Nothing is guaranteed except change. Or so the saying goes. We could well argue that we live in a world that is changing faster than ever before, while some believe that we have in fact reached the fourth industrial revolution (Moavenzadeh, 2015).
Starting at the end of the 18th century, the first industrial revolution brought us the introduction of mechanical production facilities powered by water and steam. The second was experienced in the 20th century through mass production, based on the division of labour and electrical energy. In the 1970s, the introduction of electronics and IT led to automatised production processes which led to the third. The fourth is based on cyber-physical production systems that integrate computation, networking and physical processes. Besides the changes witnessed in the industrial sector, there are some changes that are predicted to influence agriculture in the future.
Growth, urbanisation and aging
Predictions are that, in the coming decade, the dynamics of the world’s population will change drastically. Projected growth is expected to be concentrated in Africa and South Asia as well as in the world’s cities. More people now live in cities than rural areas and two-thirds of the global population is expected to live in urban areas by the middle of the century.
The world population as a whole is growing older. South Asia’s growth in population is predicted to last until mid-century while sub-Saharan Africa will show growth until the end of the century. Predictions show a world population of eleven billion by 2100 – with nine billion of this number living in Asia and Africa.
More food, more feed, more fuel
To meet the demand, agriculture, in a global sense, will have to produce 50% more food, feed and biofuel by 2050 than it did in 2012. According to the report, the greatest challenge is upon sub-Saharan Africa and South Asia, where an increase in production of roughly 112% is expected while the rest of the world would have to increase production by just more than 34%.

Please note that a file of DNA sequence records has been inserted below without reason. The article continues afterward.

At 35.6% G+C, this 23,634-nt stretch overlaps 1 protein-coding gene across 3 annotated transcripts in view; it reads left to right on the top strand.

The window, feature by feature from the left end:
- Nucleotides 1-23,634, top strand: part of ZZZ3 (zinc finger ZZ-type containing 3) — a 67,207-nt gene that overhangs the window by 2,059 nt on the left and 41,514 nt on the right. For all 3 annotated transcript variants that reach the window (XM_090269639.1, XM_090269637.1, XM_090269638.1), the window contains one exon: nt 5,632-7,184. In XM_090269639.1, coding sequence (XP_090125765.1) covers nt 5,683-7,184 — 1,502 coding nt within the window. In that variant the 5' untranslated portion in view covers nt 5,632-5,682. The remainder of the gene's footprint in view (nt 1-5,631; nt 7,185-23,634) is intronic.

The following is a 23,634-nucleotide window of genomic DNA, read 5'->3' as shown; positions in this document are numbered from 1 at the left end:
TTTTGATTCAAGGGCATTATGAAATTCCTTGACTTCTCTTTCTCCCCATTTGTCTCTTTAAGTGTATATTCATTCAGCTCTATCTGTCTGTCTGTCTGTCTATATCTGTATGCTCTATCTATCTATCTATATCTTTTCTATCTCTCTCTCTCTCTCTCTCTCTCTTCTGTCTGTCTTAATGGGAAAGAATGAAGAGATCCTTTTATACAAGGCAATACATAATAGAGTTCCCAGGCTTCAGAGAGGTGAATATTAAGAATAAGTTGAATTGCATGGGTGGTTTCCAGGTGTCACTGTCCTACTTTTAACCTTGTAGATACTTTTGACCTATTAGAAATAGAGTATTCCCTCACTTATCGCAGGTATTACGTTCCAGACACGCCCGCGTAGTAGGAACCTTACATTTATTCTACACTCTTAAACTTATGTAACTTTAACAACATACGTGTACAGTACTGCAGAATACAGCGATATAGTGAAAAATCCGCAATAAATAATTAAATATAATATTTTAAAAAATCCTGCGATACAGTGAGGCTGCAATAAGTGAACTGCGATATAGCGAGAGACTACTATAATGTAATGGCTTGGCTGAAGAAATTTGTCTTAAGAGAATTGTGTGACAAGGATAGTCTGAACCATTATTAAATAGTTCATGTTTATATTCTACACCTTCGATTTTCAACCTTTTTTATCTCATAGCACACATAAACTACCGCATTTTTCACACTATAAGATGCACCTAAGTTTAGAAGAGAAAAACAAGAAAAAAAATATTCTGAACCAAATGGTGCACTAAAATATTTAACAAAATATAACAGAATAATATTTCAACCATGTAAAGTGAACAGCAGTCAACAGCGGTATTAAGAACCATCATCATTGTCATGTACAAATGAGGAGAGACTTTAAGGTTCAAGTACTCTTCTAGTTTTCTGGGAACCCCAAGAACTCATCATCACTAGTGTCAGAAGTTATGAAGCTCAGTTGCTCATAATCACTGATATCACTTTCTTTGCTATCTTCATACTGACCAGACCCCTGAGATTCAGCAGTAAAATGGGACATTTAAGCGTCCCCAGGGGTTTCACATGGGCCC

On a positive note, meeting these demands is an achievable challenge if past performances are any indication. Agricultural production more than tripled between 1960 and 2015, with part of this increase ascribed to productivity enhancing green revolution technologies and expansion in the use of natural resources, such as land and water. In future, rapid technological development and innovations may offer a solution to these requirements.
An astonishing process of industrialisation and globalisation of the food and agriculture market has occurred. Everywhere, except the outermost rural areas, there has been an increase in the distance between the farm to the plate, food supply chains have lengthened and we are seeing an increase in the consumption of processed, packaged and prepared food.
This expansion in food production and economic growth comes at a high price: Almost half of the earth’s forests have been cut down, groundwater sources have been depleted and our biodiversity has been eroded. Still, even with this expansion of productivity, hunger and malnutrition remains a reality in various parts of the world. The current rate of progress will not be enough to eradicate hunger by 2050.